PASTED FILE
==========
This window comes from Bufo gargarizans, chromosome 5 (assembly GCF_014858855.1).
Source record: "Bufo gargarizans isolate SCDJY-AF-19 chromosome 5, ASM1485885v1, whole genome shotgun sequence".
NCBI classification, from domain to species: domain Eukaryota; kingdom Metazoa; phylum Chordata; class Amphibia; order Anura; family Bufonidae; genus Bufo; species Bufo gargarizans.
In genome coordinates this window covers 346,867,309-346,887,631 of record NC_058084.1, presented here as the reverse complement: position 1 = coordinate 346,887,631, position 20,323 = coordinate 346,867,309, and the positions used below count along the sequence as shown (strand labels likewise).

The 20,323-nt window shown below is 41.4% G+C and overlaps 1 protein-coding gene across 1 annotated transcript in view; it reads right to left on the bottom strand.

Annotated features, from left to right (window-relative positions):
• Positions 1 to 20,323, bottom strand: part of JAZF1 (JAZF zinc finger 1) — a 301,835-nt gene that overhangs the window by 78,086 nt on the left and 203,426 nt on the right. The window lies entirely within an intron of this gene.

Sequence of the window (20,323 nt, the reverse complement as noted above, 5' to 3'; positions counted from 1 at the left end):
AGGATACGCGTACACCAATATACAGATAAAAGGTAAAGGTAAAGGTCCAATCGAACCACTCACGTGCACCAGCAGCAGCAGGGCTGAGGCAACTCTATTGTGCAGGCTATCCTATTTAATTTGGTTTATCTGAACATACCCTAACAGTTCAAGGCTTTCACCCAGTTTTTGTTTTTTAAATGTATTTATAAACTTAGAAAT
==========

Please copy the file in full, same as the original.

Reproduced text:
This window comes from Bufo gargarizans, chromosome 5 (assembly GCF_014858855.1).
Source record: "Bufo gargarizans isolate SCDJY-AF-19 chromosome 5, ASM1485885v1, whole genome shotgun sequence".
NCBI classification, from domain to species: domain Eukaryota; kingdom Metazoa; phylum Chordata; class Amphibia; order Anura; family Bufonidae; genus Bufo; species Bufo gargarizans.
In genome coordinates this window covers 346,867,309-346,887,631 of record NC_058084.1, presented here as the reverse complement: position 1 = coordinate 346,887,631, position 20,323 = coordinate 346,867,309, and the positions used below count along the sequence as shown (strand labels likewise).

The 20,323-nt window shown below is 41.4% G+C and overlaps 1 protein-coding gene across 1 annotated transcript in view; it reads right to left on the bottom strand.

Annotated features, from left to right (window-relative positions):
• Positions 1 to 20,323, bottom strand: part of JAZF1 (JAZF zinc finger 1) — a 301,835-nt gene that overhangs the window by 78,086 nt on the left and 203,426 nt on the right. The window lies entirely within an intron of this gene.

Sequence of the window (20,323 nt, the reverse complement as noted above, 5' to 3'; positions counted from 1 at the left end):
AGGATACGCGTACACCAATATACAGATAAAAGGTAAAGGTAAAGGTCCAATCGAACCACTCACGTGCACCAGCAGCAGCAGGGCTGAGGCAACTCTATTGTGCAGGCTATCCTATTTAATTTGGTTTATCTGAACATACCCTAACAGTTCAAGGCTTTCACCCAGTTTTTGTTTTTTAAATGTATTTATAAACTTAGAAAT